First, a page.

But, I'm sorry, I can't help you with sources of NDT. I don't take it.

  • These doctors are going to kill someone one day

  • Oh, I expect they have already. But, as they have no idea what hypo symptoms are, they really wouldn't know! My dad died of a heart attack, but I'm pretty sure that heart attack was caused by low T3!

  • VanessaB No, he's wrong, he belongs in the same pile as the other idiot doctors who are TSH obsessed, blinkered, have their heads in the sand, and refuse to look at the whole picture.

    Once on Levo TSH is irrelevant because it is a pituitary hormone. Basically, the pituitary looks to see if the thyroid is producing thyroid hormone. If not it sends a signal to tell it to - TSH (Thyroid Stimulating Hormone). If you're not producing much (as in hypothyroidism) the TSH will be high. If you are producing plenty the TSH will be low. But the TSH will also be low if you provide that thyroid hormone synthetically (Levo). So your pituitary has recognised that you have some thyroid hormone because you are taking Levo so it doesn't send the signal (TSH) so TSH is low.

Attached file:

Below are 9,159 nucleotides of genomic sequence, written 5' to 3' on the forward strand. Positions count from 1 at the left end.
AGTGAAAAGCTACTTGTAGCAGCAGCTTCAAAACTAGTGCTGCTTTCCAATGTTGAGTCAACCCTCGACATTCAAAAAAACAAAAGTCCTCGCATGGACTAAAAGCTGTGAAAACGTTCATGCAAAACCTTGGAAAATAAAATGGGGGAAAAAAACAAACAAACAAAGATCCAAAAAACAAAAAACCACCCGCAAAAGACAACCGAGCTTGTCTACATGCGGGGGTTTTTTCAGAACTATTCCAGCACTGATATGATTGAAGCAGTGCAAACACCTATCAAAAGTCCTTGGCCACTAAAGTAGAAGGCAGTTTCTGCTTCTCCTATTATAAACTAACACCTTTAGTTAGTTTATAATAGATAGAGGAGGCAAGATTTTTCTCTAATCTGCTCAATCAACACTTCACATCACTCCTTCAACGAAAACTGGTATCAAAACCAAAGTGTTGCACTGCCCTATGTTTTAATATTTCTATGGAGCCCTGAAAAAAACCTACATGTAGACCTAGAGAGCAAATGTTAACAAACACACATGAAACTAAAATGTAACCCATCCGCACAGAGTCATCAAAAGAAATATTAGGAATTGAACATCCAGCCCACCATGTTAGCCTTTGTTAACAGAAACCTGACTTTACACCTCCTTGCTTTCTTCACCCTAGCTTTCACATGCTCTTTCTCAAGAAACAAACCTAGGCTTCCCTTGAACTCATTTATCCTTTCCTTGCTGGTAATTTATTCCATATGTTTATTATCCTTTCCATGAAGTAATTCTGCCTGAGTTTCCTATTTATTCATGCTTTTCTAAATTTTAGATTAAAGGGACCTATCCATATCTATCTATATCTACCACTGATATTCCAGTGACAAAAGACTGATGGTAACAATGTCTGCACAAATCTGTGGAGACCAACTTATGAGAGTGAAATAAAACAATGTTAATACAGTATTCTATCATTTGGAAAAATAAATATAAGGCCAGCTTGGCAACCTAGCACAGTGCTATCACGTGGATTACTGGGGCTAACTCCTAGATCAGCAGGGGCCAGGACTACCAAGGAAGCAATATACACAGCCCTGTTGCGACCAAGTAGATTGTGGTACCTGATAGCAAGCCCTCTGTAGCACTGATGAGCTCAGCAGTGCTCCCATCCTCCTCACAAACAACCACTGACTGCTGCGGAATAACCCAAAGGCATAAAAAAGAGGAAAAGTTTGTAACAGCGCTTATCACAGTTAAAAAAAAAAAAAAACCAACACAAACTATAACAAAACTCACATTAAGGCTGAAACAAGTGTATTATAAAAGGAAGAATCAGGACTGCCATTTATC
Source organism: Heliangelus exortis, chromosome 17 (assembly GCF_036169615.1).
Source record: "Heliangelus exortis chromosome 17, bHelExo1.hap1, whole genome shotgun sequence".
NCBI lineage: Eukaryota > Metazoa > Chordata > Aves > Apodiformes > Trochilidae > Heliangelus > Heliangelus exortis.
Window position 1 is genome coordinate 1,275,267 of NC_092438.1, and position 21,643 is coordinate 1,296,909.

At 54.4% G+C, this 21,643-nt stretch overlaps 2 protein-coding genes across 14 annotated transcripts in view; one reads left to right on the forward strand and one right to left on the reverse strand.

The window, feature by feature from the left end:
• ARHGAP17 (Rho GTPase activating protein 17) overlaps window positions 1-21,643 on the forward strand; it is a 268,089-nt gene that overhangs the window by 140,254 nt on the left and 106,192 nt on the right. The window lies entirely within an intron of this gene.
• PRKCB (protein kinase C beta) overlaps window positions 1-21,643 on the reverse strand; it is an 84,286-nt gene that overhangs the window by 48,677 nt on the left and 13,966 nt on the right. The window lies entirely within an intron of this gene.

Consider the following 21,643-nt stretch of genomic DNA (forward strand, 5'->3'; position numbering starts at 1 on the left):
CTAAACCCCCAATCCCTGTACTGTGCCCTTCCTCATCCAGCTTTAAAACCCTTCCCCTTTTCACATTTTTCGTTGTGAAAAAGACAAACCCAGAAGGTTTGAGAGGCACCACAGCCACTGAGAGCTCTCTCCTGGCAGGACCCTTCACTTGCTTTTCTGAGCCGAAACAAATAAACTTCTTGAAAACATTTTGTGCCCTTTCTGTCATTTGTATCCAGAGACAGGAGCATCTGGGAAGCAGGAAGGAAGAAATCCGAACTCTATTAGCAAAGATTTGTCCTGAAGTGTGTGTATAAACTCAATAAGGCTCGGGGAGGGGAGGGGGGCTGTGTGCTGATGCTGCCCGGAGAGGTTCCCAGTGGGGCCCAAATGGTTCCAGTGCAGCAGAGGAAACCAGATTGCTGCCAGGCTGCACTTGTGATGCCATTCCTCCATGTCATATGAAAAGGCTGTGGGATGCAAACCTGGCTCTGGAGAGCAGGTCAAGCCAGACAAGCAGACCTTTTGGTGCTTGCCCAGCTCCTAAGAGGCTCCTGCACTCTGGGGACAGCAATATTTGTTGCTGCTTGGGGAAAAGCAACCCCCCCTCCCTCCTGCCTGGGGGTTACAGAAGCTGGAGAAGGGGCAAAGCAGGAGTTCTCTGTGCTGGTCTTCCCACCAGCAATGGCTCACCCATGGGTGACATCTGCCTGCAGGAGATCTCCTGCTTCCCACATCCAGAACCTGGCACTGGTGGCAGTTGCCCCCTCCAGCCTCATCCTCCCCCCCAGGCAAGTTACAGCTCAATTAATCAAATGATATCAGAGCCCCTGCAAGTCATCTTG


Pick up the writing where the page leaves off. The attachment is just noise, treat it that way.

Blimey, reading that back it sounds gobbledegook. I'm sure there's a simpler way of explaining it but I'm having a foggy brain day today!!!

    When you were on 175mcg Levo and results were

    TSH: 0.04

    Ft4: 14 (9-19)

    Ft3: 4.6 (3-5.6)

    he reduced your Levo due to the TSH being low, but your FT4 and FT3 are only about half way through their reference ranges so not particularly brilliant.

    On 150mcg Levo and results now

    TSH: 0.05

    Ft4: 9 (9-19)

    then there's not much difference in your TSH but look what it's done to your FT4​, it's right at the bottom of the range, and your FT3 will have lowered as well.

    What does he think will happen with a further reduction in Levo? Your FT4 will drop below the reference range, as will your FT3, and you will feel as bad as when you were first diagnosed.